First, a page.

Check out the video below on how a performance capture session can turn into a cutscene in a video game-like in Resident Evil Village:
What are some memorable moments to share when you did performance capture?
I definitely have some fond memories of when we do our ROM (Range of Motion) in the morning. That is when I get my suit, connect the dots to our character, and track all the dots for the day on our person. We had some ROMs where we would end up doing a little dance to get the dots all lined up. There’s music on, and all of us do the motions at the same time. It’s a hilarious adventure of joy and silliness of us all in these wetsuits with velcro everywhere just jamming out to some intense song.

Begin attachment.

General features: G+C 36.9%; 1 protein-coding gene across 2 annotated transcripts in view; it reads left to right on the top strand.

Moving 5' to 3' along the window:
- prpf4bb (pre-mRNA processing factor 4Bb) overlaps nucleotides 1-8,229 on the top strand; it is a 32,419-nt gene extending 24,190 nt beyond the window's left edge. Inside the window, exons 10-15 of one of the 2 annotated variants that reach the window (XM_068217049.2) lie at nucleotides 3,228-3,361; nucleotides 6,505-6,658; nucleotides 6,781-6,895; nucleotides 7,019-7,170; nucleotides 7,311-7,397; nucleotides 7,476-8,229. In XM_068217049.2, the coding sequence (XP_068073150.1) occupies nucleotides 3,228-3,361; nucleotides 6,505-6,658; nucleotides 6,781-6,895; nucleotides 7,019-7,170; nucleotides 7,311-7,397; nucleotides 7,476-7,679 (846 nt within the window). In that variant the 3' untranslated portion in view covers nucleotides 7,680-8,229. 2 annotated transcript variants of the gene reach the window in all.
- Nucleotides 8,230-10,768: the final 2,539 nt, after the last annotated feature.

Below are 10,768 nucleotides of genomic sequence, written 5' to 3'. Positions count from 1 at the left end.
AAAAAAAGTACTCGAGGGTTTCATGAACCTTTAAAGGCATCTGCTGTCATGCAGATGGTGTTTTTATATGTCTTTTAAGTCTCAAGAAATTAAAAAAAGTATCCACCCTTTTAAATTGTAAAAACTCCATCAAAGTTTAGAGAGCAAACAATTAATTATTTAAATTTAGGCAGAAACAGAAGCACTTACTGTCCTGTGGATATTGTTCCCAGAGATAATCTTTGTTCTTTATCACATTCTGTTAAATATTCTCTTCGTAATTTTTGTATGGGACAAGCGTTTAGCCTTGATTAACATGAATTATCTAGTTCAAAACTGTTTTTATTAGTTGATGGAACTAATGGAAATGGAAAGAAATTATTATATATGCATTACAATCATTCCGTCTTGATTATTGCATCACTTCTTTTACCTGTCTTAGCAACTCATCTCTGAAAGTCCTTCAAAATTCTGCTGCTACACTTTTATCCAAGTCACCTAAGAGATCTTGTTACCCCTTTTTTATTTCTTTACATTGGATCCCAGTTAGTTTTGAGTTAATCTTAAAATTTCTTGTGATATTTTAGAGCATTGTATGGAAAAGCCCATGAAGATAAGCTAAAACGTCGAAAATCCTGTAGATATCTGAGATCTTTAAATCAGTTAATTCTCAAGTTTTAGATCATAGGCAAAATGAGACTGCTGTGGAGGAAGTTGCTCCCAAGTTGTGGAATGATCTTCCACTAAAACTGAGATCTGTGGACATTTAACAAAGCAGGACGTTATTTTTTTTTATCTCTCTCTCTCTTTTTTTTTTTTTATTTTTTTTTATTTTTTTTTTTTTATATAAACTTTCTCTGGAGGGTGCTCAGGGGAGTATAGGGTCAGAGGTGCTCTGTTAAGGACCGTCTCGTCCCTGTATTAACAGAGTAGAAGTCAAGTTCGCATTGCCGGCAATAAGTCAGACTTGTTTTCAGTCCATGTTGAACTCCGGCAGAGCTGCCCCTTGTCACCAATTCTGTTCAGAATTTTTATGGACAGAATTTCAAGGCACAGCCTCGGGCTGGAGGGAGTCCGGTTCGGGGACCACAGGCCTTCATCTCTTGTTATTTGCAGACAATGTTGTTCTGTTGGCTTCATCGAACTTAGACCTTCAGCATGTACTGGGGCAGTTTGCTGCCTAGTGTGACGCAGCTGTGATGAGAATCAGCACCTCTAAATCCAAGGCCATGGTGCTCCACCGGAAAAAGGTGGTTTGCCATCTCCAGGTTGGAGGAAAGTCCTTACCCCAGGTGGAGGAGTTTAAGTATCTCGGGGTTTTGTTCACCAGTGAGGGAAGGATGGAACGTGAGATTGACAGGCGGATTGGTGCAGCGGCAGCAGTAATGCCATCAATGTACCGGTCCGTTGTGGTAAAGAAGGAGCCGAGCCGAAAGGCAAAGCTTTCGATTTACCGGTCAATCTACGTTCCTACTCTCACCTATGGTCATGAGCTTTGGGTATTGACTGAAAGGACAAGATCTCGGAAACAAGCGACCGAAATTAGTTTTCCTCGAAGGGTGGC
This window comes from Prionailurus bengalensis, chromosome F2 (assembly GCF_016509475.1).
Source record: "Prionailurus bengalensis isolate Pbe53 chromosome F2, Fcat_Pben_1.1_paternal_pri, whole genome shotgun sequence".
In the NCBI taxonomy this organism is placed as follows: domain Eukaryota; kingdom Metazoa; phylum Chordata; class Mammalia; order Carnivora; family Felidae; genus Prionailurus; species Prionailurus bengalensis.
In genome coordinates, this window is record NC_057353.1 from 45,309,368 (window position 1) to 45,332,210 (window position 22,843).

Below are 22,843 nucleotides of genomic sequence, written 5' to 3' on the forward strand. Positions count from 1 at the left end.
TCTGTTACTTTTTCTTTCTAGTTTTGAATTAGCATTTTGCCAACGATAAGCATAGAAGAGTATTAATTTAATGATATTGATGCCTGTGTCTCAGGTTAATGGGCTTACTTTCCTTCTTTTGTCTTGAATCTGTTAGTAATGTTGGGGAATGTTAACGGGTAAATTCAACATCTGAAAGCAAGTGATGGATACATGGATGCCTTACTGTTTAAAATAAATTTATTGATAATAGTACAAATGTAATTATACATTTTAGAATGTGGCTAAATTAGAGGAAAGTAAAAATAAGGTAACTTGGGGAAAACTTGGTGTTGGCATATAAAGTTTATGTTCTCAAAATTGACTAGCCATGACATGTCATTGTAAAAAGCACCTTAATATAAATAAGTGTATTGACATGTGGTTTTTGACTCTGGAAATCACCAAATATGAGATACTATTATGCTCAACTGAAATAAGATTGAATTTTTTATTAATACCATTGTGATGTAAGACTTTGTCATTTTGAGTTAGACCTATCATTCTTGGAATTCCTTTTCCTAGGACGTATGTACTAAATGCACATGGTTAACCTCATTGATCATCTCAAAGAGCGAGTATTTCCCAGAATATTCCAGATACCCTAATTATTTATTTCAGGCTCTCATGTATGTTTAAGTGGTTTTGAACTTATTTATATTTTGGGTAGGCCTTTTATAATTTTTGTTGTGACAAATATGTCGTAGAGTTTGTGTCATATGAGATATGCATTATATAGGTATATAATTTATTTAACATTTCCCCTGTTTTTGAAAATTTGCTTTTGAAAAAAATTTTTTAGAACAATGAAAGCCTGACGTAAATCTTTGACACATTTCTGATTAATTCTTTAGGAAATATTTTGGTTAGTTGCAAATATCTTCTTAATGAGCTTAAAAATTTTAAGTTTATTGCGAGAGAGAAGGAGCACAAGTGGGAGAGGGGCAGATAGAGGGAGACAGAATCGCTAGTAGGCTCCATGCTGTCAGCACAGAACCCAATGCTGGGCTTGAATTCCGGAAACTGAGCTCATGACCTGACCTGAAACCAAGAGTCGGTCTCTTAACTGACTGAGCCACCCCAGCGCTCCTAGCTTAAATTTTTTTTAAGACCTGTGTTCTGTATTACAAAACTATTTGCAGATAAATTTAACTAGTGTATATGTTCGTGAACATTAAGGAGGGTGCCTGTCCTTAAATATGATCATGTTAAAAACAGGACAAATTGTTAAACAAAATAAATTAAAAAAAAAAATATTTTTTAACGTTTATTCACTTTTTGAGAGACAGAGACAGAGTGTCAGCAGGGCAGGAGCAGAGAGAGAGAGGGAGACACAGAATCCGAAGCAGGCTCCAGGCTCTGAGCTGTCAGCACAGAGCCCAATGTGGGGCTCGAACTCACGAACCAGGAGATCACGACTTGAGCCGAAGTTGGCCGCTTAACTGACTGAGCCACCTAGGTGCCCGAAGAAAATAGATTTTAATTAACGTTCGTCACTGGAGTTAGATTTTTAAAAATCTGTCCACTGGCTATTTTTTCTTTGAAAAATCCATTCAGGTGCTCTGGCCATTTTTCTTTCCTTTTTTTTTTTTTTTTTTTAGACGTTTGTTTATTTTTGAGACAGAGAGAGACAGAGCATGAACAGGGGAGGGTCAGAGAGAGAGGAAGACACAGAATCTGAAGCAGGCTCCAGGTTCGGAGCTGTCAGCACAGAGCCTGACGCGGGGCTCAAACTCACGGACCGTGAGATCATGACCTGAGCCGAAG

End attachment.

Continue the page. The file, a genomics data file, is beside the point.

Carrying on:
That and freaking mocap heels are a thing! There are always mocap shoes. But we had mocap heels because walking on heels changes how I physically walk. So for Daniela, Alcina, Cassandra, and Bela Dimetrescu, who are the witches in Village, we had to wear heels for the whole day. One because they’re very tall, and two, there is an in-dresses kind of movement. And that was kinda fun. My feet are done by the end of the day for sure! I would be like, “All right, cool. Kick ‘em off. I’m done! I’m out!”
Tell us about how you approached the role of Daniela as you do your performance capture during Village.
I felt like we were deciding on the day what these characters were going to sound like and how they walked. These ladies are very flirtatious and intentional on the part of the writers. For Daniela, it was pretty easy. She’s clearly kind of disconnected from reality, and like I said: She’s having a good day! She’s incredibly flirtatious and wants the player’s attention, not desperate for it.